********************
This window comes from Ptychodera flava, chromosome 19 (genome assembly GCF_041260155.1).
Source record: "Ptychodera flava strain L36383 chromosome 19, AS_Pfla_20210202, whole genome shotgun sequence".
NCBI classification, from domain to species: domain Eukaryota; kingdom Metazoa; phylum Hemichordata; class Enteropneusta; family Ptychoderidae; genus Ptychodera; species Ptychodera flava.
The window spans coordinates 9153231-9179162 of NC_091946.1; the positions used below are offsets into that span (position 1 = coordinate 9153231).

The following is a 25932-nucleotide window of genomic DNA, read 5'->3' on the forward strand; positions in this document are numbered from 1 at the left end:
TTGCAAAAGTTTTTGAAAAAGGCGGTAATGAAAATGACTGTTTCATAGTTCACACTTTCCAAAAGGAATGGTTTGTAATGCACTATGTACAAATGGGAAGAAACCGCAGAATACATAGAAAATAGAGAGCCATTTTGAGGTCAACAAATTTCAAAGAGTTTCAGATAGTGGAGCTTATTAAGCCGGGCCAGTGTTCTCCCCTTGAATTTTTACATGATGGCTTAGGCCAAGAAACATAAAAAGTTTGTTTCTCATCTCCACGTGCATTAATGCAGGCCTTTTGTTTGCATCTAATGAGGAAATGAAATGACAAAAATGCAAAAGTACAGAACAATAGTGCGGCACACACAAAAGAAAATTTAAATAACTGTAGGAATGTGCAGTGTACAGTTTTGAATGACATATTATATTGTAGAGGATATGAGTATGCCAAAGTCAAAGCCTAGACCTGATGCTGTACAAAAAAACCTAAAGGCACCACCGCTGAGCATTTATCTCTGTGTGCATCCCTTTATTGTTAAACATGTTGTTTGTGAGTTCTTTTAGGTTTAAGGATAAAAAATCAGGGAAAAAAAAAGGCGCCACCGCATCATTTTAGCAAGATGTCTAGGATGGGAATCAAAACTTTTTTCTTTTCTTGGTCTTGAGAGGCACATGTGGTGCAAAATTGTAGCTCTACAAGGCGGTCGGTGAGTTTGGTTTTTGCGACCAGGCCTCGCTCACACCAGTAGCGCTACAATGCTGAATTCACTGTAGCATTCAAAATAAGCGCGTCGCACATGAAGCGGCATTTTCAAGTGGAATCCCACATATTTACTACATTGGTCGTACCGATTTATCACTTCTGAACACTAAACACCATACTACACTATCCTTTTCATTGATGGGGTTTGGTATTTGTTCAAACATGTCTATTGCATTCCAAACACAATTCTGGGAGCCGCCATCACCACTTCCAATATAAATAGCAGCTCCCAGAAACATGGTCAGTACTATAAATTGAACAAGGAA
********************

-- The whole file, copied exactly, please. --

This window comes from Ptychodera flava, chromosome 19 (genome assembly GCF_041260155.1).
Source record: "Ptychodera flava strain L36383 chromosome 19, AS_Pfla_20210202, whole genome shotgun sequence".
NCBI classification, from domain to species: domain Eukaryota; kingdom Metazoa; phylum Hemichordata; class Enteropneusta; family Ptychoderidae; genus Ptychodera; species Ptychodera flava.
The window spans coordinates 9153231-9179162 of NC_091946.1; the positions used below are offsets into that span (position 1 = coordinate 9153231).

The following is a 25932-nucleotide window of genomic DNA, read 5'->3' on the forward strand; positions in this document are numbered from 1 at the left end:
TTGCAAAAGTTTTTGAAAAAGGCGGTAATGAAAATGACTGTTTCATAGTTCACACTTTCCAAAAGGAATGGTTTGTAATGCACTATGTACAAATGGGAAGAAACCGCAGAATACATAGAAAATAGAGAGCCATTTTGAGGTCAACAAATTTCAAAGAGTTTCAGATAGTGGAGCTTATTAAGCCGGGCCAGTGTTCTCCCCTTGAATTTTTACATGATGGCTTAGGCCAAGAAACATAAAAAGTTTGTTTCTCATCTCCACGTGCATTAATGCAGGCCTTTTGTTTGCATCTAATGAGGAAATGAAATGACAAAAATGCAAAAGTACAGAACAATAGTGCGGCACACACAAAAGAAAATTTAAATAACTGTAGGAATGTGCAGTGTACAGTTTTGAATGACATATTATATTGTAGAGGATATGAGTATGCCAAAGTCAAAGCCTAGACCTGATGCTGTACAAAAAAACCTAAAGGCACCACCGCTGAGCATTTATCTCTGTGTGCATCCCTTTATTGTTAAACATGTTGTTTGTGAGTTCTTTTAGGTTTAAGGATAAAAAATCAGGGAAAAAAAAAGGCGCCACCGCATCATTTTAGCAAGATGTCTAGGATGGGAATCAAAACTTTTTTCTTTTCTTGGTCTTGAGAGGCACATGTGGTGCAAAATTGTAGCTCTACAAGGCGGTCGGTGAGTTTGGTTTTTGCGACCAGGCCTCGCTCACACCAGTAGCGCTACAATGCTGAATTCACTGTAGCATTCAAAATAAGCGCGTCGCACATGAAGCGGCATTTTCAAGTGGAATCCCACATATTTACTACATTGGTCGTACCGATTTATCACTTCTGAACACTAAACACCATACTACACTATCCTTTTCATTGATGGGGTTTGGTATTTGTTCAAACATGTCTATTGCATTCCAAACACAATTCTGGGAGCCGCCATCACCACTTCCAATATAAATAGCAGCTCCCAGAAACATGGTCAGTACTATAAATTGAACAAGGAA